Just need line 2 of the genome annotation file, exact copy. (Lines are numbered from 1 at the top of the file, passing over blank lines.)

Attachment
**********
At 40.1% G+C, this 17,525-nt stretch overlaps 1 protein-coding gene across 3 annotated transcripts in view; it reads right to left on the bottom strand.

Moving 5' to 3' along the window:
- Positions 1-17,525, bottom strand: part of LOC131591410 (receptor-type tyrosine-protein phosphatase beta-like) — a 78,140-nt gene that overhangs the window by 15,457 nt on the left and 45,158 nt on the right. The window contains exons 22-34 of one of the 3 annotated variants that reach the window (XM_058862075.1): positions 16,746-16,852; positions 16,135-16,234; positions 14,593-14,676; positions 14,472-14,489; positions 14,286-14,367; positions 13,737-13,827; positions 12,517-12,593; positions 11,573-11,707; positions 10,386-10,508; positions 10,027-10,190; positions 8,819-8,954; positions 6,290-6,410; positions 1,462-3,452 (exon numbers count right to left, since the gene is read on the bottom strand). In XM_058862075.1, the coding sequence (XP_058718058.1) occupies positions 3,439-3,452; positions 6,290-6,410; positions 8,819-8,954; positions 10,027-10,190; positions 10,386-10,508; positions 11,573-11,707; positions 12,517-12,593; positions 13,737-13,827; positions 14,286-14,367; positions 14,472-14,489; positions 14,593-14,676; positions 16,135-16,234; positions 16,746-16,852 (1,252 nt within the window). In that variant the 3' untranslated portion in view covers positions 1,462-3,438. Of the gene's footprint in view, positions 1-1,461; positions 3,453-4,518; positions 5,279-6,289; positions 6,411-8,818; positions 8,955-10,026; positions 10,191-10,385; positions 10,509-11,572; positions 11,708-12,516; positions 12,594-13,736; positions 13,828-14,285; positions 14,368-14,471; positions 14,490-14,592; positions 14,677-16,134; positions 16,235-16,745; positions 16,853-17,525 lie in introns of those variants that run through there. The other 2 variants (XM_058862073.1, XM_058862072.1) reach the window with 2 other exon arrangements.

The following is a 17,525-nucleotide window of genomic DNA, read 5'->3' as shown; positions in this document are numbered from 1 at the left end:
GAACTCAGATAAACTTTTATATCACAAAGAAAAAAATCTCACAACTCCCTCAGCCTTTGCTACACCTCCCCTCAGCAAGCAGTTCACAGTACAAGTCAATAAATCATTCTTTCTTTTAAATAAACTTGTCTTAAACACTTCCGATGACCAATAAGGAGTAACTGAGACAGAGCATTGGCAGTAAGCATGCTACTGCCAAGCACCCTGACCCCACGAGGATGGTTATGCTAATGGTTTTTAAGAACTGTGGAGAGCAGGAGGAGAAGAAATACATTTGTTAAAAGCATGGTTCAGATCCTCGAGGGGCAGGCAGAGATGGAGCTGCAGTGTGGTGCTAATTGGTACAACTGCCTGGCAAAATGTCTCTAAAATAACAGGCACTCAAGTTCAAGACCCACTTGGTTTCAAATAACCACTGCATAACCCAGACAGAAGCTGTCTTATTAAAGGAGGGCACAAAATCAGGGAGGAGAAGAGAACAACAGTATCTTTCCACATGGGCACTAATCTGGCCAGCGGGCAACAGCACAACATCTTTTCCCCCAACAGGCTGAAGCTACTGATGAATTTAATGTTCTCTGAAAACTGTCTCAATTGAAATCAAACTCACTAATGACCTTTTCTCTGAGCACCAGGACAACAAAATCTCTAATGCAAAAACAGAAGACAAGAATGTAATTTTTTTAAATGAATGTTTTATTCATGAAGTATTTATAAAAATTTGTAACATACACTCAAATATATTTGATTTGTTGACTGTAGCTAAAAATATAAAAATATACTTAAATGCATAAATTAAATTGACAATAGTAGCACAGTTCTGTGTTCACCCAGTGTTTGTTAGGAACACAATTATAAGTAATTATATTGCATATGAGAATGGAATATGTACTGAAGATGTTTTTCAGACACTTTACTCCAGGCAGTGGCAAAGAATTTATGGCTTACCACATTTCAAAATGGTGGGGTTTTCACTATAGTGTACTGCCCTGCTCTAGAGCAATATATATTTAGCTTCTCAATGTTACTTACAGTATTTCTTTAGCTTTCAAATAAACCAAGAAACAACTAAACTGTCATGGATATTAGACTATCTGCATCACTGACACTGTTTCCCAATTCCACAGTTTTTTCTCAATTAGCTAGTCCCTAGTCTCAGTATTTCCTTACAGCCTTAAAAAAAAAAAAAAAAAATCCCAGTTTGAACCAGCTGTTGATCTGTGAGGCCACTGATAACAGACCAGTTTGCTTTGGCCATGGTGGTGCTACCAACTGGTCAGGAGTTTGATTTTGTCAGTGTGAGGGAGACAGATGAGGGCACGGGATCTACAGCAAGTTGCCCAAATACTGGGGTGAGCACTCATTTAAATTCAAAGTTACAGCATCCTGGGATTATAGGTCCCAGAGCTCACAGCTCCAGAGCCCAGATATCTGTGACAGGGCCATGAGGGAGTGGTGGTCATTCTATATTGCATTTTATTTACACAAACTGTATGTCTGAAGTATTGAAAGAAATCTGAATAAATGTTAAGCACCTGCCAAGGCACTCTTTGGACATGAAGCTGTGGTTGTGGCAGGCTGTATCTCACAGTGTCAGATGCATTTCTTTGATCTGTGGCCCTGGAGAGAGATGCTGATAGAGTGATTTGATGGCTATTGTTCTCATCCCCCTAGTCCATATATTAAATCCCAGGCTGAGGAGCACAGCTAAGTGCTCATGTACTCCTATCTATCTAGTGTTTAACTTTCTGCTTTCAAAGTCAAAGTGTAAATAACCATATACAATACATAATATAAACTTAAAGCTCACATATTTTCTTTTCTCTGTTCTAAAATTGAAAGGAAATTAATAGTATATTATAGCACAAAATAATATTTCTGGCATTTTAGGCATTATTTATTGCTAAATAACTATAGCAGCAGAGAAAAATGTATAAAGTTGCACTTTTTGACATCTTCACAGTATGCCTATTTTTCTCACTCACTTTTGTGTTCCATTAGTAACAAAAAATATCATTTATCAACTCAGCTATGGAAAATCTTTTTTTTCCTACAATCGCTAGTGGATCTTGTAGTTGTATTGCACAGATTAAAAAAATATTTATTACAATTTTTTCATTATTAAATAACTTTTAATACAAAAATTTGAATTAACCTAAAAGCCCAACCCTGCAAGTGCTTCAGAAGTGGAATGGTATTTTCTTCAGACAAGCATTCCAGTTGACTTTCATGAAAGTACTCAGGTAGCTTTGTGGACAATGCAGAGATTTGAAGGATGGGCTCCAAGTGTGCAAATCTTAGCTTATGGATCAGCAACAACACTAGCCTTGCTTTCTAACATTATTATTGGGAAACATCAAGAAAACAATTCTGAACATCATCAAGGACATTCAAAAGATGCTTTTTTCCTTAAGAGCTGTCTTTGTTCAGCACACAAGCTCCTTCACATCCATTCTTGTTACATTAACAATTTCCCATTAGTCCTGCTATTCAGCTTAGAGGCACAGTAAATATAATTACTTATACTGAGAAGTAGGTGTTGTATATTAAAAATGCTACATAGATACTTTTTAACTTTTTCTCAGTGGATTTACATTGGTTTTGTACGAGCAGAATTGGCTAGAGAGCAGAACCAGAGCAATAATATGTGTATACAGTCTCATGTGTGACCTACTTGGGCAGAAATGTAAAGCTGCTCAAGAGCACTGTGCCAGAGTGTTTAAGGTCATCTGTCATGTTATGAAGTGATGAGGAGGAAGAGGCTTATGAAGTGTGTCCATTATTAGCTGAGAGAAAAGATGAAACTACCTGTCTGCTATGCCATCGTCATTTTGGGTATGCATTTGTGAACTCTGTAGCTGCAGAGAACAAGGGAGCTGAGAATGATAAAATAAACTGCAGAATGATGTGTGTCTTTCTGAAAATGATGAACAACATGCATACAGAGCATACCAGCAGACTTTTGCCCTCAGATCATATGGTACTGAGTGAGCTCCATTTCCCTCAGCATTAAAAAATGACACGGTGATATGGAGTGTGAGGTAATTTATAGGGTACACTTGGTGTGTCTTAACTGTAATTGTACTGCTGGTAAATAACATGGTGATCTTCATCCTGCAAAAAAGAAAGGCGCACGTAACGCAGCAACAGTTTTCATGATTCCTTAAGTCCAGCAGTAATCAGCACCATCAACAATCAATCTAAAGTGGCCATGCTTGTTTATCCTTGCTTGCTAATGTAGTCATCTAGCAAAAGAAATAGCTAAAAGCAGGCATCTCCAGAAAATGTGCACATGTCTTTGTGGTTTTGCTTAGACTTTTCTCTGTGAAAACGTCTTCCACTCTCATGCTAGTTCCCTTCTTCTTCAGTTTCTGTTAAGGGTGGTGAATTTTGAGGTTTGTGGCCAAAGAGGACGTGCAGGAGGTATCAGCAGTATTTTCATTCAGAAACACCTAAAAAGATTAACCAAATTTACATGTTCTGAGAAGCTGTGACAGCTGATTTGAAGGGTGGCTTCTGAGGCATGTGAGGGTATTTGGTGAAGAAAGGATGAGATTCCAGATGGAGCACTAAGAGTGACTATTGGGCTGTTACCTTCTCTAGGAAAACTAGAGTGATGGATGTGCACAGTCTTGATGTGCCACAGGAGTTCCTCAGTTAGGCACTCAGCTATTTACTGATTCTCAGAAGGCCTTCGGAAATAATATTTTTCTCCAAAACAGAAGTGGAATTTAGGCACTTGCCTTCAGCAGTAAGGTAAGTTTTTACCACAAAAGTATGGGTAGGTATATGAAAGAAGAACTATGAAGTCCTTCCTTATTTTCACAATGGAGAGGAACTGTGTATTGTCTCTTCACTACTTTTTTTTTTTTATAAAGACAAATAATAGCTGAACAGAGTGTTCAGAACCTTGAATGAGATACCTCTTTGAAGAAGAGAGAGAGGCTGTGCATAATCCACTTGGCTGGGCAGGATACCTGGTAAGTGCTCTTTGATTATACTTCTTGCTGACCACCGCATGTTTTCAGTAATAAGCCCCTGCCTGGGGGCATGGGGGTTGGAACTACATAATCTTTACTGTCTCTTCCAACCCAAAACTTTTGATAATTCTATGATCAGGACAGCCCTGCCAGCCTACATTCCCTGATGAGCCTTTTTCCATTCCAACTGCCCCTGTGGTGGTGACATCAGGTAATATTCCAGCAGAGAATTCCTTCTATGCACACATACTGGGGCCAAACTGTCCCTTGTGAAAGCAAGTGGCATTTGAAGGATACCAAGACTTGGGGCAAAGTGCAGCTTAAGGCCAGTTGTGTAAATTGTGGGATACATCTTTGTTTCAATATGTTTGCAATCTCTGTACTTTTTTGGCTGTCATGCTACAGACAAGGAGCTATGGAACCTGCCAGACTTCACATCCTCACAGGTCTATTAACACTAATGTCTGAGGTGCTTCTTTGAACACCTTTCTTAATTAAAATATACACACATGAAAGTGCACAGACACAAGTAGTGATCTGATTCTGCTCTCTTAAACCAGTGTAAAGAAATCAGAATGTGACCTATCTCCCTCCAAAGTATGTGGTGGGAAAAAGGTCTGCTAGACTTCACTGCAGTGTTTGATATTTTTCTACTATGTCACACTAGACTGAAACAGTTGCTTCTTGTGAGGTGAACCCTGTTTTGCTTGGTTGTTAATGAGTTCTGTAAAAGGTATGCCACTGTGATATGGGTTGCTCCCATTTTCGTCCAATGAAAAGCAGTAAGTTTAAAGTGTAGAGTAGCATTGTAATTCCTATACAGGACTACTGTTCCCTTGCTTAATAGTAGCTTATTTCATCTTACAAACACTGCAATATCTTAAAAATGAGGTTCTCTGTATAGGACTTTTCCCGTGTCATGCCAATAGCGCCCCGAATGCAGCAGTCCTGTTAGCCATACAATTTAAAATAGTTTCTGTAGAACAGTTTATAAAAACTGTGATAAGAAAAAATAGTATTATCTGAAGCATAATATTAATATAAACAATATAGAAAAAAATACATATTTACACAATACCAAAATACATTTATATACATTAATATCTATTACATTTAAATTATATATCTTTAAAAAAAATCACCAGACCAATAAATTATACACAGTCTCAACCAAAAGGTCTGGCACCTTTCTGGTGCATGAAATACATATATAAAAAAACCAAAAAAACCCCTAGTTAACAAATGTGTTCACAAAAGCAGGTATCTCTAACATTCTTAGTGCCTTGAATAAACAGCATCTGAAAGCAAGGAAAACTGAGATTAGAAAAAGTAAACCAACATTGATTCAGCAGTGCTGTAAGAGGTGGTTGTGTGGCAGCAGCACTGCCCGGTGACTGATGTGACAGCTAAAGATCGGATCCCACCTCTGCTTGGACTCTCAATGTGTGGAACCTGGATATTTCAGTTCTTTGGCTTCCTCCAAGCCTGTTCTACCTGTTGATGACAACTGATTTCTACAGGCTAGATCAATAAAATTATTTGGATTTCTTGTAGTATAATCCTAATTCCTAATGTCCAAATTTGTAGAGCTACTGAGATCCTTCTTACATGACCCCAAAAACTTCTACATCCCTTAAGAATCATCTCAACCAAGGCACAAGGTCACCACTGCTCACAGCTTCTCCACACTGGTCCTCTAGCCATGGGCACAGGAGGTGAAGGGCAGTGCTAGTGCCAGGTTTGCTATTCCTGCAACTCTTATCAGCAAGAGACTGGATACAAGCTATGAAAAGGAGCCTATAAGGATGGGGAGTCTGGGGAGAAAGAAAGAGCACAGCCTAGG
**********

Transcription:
Moving 5' to 3' along the window: